Labour law lead could back illegal strike

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By CJ McKinney on

Shadow justice secretary Richard Burgon won’t say whether he backs unlawful action

Richard Burgon MP

Labour’s spokesman on law and the justice system has refused to say whether or not he would support an illegal strike.

Shadow justice secretary Richard Burgon, a non-practising solicitor, was grilled by veteran Radio 4 presenter John Humphrys this morning about the threat of strikes by Unite. The mega-union’s leader, Len McCluskey, says that he could be willing to strike over caps on public sector pay even without reaching the 50% turnout required for a valid vote.

Asked whether he would support this, Burgon first tried to turn the tables on the government:

I think the real issue here is the only lawbreakers there have been when it comes to worker-employer relations are actually the government. It was on the 26th of July that the Supreme Court decided that the Ministry of Justice, of all things, have been operating unlawfully with their employment tribunal fees.

Humphrys was having none of it:

I’m asking you a completely different question though, aren’t I, I’m asking you whether you would support Unite breaking the law?

Burgon, a former employment lawyer, wanted to talk about the pay cap. But Humphrys cut in again:

What I’m asking you is a very specific question, and it really is terribly important isn’t it, because you are a senior figure in the opposition — shadow secretary of state for justice, shadow lord chancellor. I’m asking you whether if Unite were to go on strike, breaking the law, knowingly break the law, as Len McCluskey has just posited, would you support them?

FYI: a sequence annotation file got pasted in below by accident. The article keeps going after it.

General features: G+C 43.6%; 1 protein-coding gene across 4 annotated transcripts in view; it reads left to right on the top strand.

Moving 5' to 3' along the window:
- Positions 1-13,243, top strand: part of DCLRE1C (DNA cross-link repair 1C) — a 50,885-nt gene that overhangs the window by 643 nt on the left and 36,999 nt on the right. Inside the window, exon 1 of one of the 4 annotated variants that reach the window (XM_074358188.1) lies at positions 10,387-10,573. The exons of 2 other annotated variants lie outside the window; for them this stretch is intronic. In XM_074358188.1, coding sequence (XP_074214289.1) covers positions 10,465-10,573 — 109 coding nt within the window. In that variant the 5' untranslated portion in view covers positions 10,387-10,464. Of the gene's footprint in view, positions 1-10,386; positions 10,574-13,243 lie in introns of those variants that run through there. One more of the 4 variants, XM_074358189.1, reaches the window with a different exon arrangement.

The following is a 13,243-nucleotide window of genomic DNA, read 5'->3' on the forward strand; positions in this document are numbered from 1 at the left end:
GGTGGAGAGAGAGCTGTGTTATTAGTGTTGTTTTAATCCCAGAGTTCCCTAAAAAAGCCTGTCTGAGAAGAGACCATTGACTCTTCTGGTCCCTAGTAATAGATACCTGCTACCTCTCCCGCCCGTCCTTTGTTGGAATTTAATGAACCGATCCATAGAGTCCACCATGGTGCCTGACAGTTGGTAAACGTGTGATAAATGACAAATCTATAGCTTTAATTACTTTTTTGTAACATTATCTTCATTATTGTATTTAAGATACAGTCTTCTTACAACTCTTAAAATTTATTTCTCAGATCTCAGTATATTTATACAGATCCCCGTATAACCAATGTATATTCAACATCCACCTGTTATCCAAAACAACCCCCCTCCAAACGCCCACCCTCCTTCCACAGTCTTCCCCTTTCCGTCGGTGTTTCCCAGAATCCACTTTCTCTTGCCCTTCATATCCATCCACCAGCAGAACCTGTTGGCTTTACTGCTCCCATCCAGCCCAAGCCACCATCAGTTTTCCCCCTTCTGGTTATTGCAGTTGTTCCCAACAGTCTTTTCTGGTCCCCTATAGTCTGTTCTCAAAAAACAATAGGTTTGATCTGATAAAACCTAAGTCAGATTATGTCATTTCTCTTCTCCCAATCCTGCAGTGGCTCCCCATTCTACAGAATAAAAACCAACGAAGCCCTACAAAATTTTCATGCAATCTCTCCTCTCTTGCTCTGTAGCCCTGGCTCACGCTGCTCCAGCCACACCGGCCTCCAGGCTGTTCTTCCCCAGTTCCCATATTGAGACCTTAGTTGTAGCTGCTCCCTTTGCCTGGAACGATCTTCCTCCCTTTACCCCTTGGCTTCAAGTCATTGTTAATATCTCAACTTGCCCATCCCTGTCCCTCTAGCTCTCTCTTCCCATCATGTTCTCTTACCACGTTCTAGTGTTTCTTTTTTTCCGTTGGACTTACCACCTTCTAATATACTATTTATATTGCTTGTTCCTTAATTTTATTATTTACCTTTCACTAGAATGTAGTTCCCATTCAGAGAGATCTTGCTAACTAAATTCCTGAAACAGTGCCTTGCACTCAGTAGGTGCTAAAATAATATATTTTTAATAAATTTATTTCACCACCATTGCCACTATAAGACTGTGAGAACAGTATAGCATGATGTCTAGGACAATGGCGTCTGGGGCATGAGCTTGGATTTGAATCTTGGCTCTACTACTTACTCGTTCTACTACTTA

“These are complete hypotheticals,” Burgon responded.

Again, Humphrys went on the attack: “No they’re not, because Len McCluskey has raised it. If it were a hypothetical Len McCluskey would have said so himself. He answered a direct question from Ross Hawkins directly and said yes, he would consider going on strike even if it meant breaking the law. I’m asking you for third time whether you would accept that yourself.”

Burgon went on to talk about the importance of voting in strike ballots and the repeal of the Trade Union Act. He said:

There isn’t any illegal strike action taking place… I think the real issue is, rather than talking about one line from a speech or interview from a general secretary of a trade union, we should be talking about the reality faced by hundreds of thousands of your listeners… these hardworking people are faced with a situation where they’re so desperate that they’re considering strike action.

Lawyers and political opponents were unimpressed with Burgon’s performance:

But colleagues and supporters didn’t rate the presenter’s interview style.

Burgon, an English Literature graduate, qualified as a solicitor in 2006 and worked for over a decade for trade union firm Thompsons. He has a reputation as one of the biggest music fans in the House of Commons, and was interviewed recently by Vice about his love of heavy metal.

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